DesLily said...

hi Cath: strange I never read these books when I was young..to be honest I can't remember many books when I was young.. maybe that's why I'm finding so many YA authors to be such a joy now that I'm old?! lol

Jenny said...

If you're getting into L.M. Montgomery, definitely check out the books she's written besides the Anne books. She wrote three books about a girl called Emily that I actually liked better; plus there are Jane of Lantern Hill and The Blue Castle, which are two of my favorite books ever. Especially The Blue Castle. :)

Cath said...

Hi Pat! I only read what the local library had when I was young, which wasn't everything by any means. And the young adult books now are so much better and more numerous than they were when we were kids. No wonder we want to read them. :-)

Hi Jenny. Thanks for reccing LMM's other books. I was looking at them on the Fantastic Fiction site (http://www.fantasticfiction.co.uk/m/l-m-montgomery/) and wondering which ones would be interesting once I've finished the Anne series. The last two you mention sound particularly good. I was also wondering about her journals... I kind of like reading that kind of thing. Have you read any of those? Thanks for dropping by!

Booklogged said...

I know your delight as I've just finished Anne of Avonlea. I didn't read any of this series until this summer, but I did see the tv series. It's fabulous.

Hold on to that dream to see PEI. I went this last summer. Beautiful. And I was fortunate to meet Raidergirl3. Dreams do come true.

Cath said...

Hi Booklogged. I certainly will hold onto my dream to visit PEI and other parts of Canada. I'll make it happen one day. By the time I've read all the Anne books I'll be pretty desperate I expect! I'll bet your trip was wonderful...

Nan - said...

I love these books, and think they are every bit as much for grownups as younger girls. There is so much wisdom, so much good advice about how to live one's life. And we went to PEI for a few summers when the kids were little. It is the most beautiful place, and we still dream sometimes about moving there.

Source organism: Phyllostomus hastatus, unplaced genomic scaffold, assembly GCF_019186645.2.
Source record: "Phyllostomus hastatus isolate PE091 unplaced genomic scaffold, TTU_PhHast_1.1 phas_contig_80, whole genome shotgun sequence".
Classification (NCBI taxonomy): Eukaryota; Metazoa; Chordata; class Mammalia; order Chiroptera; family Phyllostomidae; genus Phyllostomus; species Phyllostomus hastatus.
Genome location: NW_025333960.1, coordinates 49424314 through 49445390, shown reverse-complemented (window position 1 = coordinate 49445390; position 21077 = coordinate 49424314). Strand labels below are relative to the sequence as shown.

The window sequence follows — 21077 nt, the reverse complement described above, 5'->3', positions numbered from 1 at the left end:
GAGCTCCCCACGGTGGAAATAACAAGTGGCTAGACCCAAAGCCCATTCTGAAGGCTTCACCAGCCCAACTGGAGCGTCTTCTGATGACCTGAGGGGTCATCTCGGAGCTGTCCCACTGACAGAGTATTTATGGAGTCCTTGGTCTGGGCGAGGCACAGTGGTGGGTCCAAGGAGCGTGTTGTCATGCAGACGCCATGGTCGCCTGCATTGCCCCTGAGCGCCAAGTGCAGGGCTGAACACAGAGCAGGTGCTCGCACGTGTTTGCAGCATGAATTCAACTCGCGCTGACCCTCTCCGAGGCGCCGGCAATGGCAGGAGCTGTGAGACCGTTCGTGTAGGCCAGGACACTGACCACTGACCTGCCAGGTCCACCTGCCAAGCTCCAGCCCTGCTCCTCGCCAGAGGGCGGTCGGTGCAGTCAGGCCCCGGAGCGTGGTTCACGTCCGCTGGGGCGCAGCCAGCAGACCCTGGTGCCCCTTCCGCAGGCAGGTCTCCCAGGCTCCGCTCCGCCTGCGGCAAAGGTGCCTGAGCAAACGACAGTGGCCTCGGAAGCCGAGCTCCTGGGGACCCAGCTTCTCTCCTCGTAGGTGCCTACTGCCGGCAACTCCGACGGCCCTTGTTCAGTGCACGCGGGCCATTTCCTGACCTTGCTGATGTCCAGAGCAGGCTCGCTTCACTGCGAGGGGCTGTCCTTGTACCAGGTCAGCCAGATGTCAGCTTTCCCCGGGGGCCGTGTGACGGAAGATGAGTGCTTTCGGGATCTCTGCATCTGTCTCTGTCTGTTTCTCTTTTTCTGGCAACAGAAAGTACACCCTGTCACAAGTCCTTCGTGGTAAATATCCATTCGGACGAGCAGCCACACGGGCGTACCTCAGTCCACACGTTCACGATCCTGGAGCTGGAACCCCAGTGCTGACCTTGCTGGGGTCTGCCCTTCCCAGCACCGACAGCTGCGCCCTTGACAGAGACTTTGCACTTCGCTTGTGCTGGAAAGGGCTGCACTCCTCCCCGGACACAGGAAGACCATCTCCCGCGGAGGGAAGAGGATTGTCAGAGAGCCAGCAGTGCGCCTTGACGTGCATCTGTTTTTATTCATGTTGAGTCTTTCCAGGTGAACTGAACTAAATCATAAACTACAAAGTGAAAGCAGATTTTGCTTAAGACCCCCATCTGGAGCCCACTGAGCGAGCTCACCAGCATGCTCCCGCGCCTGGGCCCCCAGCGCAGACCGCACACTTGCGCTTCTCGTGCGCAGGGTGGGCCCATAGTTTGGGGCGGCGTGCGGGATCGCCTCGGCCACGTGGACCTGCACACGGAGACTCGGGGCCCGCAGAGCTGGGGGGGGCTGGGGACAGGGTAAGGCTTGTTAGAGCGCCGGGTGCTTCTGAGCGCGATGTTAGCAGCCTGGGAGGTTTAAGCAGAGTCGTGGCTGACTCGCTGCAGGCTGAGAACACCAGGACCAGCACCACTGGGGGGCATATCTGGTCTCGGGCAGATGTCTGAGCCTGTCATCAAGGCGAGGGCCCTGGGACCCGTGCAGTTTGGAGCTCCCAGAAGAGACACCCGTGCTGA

Cath said...

Nan, I think I was most struck by how simply people lived back then and that they seemed happier with a lot less than we have in the 21st. century. I'm sure life was hard but even still I'm sure there's a lesson to be learned by that. Oh, you're so right that these books are for adults as well as children. And I'm so envious that you've been to PEI! How wonderful!

Erin said...

I loved Anne, but must agree with Jenny that I loved Emily better! And Jane of Lantern Hill is a favorite of mine too. I've got to go get my copy down and read it again!

Cath said...

Erin, I'm clearly going to have to put all of L.M. Montgomery's books on my wishlist. Several people have suggested that her other series are just as good if not better than 'Anne' so I will definitely take notice and get those too.

raidergirl3 said...

For me, nobody beats Anne - all 8 books! But The Blue Castle is a wonderful, wonderful stand alone book. I never liked Emily as much. I also really enjoy her short story collections, and there are quite a few. I haven't read of LM's journals, but they are probably pretty dark. She was rather blue and depressed a lot, from what I gather.
I got to meet booklogged! It was a great opportunity.

Cath said...

raidergirl3: I was really surprised when you said that L.M. Montgomery was depressed much of the time. Her books are so uplifting that you would never think she herself was not happy. How sad.

I've made a note to look out for The Blue Castle.

How wonderful that you got to meet Booklogged, she sounds like such a nice person judging by her blog. I've met quite a few people that I 'met' online and never once been disappointed.